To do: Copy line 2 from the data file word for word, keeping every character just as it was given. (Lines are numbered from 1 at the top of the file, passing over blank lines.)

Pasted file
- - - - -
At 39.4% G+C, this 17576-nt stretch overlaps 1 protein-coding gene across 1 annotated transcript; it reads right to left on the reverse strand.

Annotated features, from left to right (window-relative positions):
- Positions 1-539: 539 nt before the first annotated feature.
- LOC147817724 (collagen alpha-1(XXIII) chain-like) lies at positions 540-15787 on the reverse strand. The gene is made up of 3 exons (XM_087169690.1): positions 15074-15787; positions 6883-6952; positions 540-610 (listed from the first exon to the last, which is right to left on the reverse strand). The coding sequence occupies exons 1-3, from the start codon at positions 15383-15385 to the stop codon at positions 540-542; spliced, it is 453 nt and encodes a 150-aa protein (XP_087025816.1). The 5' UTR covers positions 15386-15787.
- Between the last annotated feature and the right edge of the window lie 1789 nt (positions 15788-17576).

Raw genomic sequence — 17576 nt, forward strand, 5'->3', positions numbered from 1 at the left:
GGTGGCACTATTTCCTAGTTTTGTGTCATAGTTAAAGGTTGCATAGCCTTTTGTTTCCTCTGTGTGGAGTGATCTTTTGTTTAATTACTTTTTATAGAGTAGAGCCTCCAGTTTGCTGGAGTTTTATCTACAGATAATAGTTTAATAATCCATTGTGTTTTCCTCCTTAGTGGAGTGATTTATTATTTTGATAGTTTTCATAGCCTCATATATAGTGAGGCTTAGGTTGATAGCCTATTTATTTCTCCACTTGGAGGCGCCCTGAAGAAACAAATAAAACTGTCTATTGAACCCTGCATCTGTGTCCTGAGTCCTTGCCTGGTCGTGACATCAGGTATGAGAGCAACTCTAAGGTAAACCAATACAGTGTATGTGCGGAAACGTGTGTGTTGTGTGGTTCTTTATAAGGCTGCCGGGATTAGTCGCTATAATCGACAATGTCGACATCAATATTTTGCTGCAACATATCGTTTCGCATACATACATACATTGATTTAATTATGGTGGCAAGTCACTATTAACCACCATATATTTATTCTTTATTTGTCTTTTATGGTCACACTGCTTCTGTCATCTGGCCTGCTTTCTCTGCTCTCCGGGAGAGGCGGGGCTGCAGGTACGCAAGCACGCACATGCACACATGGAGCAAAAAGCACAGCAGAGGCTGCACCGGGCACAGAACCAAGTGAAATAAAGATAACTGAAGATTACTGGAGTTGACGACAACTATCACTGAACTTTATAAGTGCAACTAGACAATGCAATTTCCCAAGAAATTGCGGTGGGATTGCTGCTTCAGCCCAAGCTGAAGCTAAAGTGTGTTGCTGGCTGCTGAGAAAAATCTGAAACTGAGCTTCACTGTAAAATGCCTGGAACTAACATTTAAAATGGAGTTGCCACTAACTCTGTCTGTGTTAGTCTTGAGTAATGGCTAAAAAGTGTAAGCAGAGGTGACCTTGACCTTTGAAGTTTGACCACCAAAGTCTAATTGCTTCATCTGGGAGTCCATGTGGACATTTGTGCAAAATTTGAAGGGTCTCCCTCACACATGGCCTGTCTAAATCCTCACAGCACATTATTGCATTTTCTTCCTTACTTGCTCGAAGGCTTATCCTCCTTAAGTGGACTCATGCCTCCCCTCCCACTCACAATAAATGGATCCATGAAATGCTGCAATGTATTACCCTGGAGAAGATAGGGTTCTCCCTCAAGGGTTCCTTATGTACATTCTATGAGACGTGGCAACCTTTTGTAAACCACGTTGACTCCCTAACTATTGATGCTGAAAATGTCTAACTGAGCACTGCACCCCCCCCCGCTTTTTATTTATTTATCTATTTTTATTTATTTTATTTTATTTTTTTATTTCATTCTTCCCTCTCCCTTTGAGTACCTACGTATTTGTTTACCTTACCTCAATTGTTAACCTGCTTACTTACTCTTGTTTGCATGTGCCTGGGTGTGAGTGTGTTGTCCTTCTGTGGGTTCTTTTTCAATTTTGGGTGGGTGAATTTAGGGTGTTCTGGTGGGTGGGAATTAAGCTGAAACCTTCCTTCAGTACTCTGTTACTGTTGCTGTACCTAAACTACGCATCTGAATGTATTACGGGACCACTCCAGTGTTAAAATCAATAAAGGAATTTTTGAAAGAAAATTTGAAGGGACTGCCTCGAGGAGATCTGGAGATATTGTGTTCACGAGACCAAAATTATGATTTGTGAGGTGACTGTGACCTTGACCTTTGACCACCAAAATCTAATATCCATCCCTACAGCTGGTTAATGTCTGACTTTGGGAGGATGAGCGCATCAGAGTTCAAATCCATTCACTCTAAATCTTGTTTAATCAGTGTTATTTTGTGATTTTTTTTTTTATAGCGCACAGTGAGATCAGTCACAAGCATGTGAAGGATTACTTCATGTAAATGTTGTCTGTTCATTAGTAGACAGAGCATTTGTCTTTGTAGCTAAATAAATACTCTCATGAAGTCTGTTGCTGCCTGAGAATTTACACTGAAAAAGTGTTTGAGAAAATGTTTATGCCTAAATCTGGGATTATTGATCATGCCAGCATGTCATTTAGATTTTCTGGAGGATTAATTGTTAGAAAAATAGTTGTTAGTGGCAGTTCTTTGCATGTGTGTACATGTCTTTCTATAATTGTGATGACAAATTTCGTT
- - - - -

Annotated features, from left to right (window-relative positions):